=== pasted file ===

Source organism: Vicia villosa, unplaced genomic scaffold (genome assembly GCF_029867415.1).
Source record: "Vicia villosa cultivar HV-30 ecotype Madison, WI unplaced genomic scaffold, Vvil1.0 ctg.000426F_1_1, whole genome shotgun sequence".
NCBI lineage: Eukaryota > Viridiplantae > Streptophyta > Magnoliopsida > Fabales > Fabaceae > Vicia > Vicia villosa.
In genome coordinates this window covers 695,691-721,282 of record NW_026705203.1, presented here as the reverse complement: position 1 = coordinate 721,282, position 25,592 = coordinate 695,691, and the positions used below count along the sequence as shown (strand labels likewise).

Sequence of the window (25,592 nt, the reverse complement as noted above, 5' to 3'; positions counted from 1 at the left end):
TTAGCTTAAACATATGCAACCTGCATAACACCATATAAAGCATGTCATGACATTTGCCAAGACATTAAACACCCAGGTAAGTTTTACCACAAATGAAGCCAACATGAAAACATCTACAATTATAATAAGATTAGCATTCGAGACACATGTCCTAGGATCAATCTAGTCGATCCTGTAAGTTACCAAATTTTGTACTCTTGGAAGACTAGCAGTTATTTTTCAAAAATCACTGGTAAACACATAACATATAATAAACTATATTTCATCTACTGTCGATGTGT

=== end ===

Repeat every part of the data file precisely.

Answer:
Source organism: Vicia villosa, unplaced genomic scaffold (genome assembly GCF_029867415.1).
Source record: "Vicia villosa cultivar HV-30 ecotype Madison, WI unplaced genomic scaffold, Vvil1.0 ctg.000426F_1_1, whole genome shotgun sequence".
NCBI lineage: Eukaryota > Viridiplantae > Streptophyta > Magnoliopsida > Fabales > Fabaceae > Vicia > Vicia villosa.
In genome coordinates this window covers 695,691-721,282 of record NW_026705203.1, presented here as the reverse complement: position 1 = coordinate 721,282, position 25,592 = coordinate 695,691, and the positions used below count along the sequence as shown (strand labels likewise).

Sequence of the window (25,592 nt, the reverse complement as noted above, 5' to 3'; positions counted from 1 at the left end):
TTAGCTTAAACATATGCAACCTGCATAACACCATATAAAGCATGTCATGACATTTGCCAAGACATTAAACACCCAGGTAAGTTTTACCACAAATGAAGCCAACATGAAAACATCTACAATTATAATAAGATTAGCATTCGAGACACATGTCCTAGGATCAATCTAGTCGATCCTGTAAGTTACCAAATTTTGTACTCTTGGAAGACTAGCAGTTATTTTTCAAAAATCACTGGTAAACACATAACATATAATAAACTATATTTCATCTACTGTCGATGTGT